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Marking of heat number vs. traceability code

Marking of heat number vs. traceability code

Marking of heat number vs. traceability code

Hi everybody,

We just had a Aramco inspector reject a bunch of our fittings (acc. to ASTM A234) because he wants the heat number (as issued by the steel mill) instead of our traceability code number marked on the fittings.

ASTM A234 requires "and the heat number or the manufacturer's heat identification". Our code number falls under manufacturer's heat identification.

Our production and test lots are definately smaller than a heat lot from the steel mill. Therefore we can not use the heat number from the steel mill and still maintain the required level of traceability to a test lot. Our electronic traceability system maintains the relationships between starting material, starting material CMTRs, production lots, test lots, product marking and finished material CMTRs.

Now my question:
Have you experienced similar discussions with Aramco or a different customer?
How were you able to resolve it?

Thanks for your tips!

RE: Marking of heat number vs. traceability code

You are correct based on the clause below from A234.
However, how do you guarantee traceability between the fitting and the MTR if you do not have the link between the raw material and the MTR (heat number marked on fitting) ?

NOTE ?-For purposes of identification marking. the manufacturer is
considered the organization that certifies the piping component complies with this specification.


RE: Marking of heat number vs. traceability code

Hi Kiwi,

thanks for your reply.

On the finished material we have our code number.
On the finished material MTRs we have our code number as well as the heat number from the starting material. This allows the customer to trace the fitting back to our MTR and from our MTR to the starting material and its MTR.

This whole traceability system is managed my our ERP programs/ databases. At the point when the specific starting material is allocated from the starting material warehouse the code number is assigned and the starting material information (MTR plus additional internal information) is permanently attached to the production order. When the finished material is shipped, the MTR is automatically issued for the specific piece(s) ordered and includes all the relevant information.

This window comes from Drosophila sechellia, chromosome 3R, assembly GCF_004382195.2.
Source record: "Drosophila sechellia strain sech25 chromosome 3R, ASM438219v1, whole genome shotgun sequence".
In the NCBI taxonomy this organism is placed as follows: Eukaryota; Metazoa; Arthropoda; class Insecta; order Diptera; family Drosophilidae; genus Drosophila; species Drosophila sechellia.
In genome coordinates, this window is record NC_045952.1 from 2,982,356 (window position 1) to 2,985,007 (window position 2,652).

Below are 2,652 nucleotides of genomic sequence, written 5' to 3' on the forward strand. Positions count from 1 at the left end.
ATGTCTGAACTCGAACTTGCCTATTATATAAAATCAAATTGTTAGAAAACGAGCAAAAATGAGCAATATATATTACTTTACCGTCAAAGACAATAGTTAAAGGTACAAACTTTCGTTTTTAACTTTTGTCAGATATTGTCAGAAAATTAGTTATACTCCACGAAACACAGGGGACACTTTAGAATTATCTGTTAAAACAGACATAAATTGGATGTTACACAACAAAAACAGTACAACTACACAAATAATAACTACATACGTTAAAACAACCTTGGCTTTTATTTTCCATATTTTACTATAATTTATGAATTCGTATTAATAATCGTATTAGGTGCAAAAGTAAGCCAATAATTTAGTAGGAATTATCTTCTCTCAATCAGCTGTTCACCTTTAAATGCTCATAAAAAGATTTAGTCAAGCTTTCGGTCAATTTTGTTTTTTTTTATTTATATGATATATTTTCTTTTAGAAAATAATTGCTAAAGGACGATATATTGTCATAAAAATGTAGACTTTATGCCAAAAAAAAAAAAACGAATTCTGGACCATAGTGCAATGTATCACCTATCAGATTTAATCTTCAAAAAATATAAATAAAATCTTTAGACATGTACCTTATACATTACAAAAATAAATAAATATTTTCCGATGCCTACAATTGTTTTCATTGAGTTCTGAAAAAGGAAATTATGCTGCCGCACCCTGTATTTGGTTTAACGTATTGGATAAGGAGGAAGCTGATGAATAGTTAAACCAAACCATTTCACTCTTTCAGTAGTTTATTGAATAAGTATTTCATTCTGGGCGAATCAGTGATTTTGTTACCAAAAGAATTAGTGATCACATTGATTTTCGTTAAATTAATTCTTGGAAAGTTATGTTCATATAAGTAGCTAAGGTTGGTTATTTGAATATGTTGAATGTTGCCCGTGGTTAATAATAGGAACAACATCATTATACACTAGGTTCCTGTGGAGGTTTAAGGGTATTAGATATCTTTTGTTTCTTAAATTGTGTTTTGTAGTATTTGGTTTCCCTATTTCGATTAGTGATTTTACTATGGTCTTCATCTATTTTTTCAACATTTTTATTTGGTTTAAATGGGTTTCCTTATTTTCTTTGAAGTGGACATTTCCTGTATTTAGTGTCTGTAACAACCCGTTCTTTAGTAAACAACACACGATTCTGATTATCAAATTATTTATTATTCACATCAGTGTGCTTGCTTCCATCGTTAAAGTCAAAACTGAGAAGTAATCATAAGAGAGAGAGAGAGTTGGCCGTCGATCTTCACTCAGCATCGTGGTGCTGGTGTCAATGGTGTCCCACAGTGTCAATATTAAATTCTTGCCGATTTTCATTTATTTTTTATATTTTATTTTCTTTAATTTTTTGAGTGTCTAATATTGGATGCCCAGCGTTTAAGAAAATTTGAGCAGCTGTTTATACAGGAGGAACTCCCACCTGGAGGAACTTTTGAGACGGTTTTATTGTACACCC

We have been using this method now for many years. It is especially helpful for small pieces (e.g. 1/2" 30° elbows) where it is nearly impossible to legibly and permanently mark the ASTM required information including a lengthy (up to 12 characters) heat number. It is also very useful when we spilt a production lot (e.g. more than one heat treatment lot) and simply add digits to the code.

In my eyes our system goes beyond the requirements of ASTM and is only hindered by a rather limited interpretation by the inspector. How can I persuade the inspector to accept this tried and true method?

Are there any interpretations or code cases that support my position?


RE: Marking of heat number vs. traceability code

If you can establish traceability for the material used in manufacturing the fittings, there is no need for the original heat number to be stamped on the supplied fittings.

Establishing traceability means this - I use your identification number to get me to a paper or electronic file at your facility that has the original MTR with heat number(s). Multiple fittings can be produced from a single heat number and MTR.

RE: Marking of heat number vs. traceability code

We use lot numbers on aerospace tubing.  We may make 50 lots of tubing out of one heat number.  On out MTRs we put the Ht#-lot#.
On some products we use Ht-coil-lot.
Yes the numbers get long, but you can verify easily.

In this case you are in the right.  You are allowed to re-id material.  It sounds like you have a stick in the mud for an inspector.

= = = = = = = = = = = = = = = = = = = =
Plymouth Tube

RE: Marking of heat number vs. traceability code

In our process we always refer to the heat number of the materials and reference them all though our systems, along with the certificate number of each material cert, all of which are cross referenced for each item assigned - stick in the mud inspector  but then what was in the contract? , perhaps that offers a way around the issue.

online weld & material tracking system

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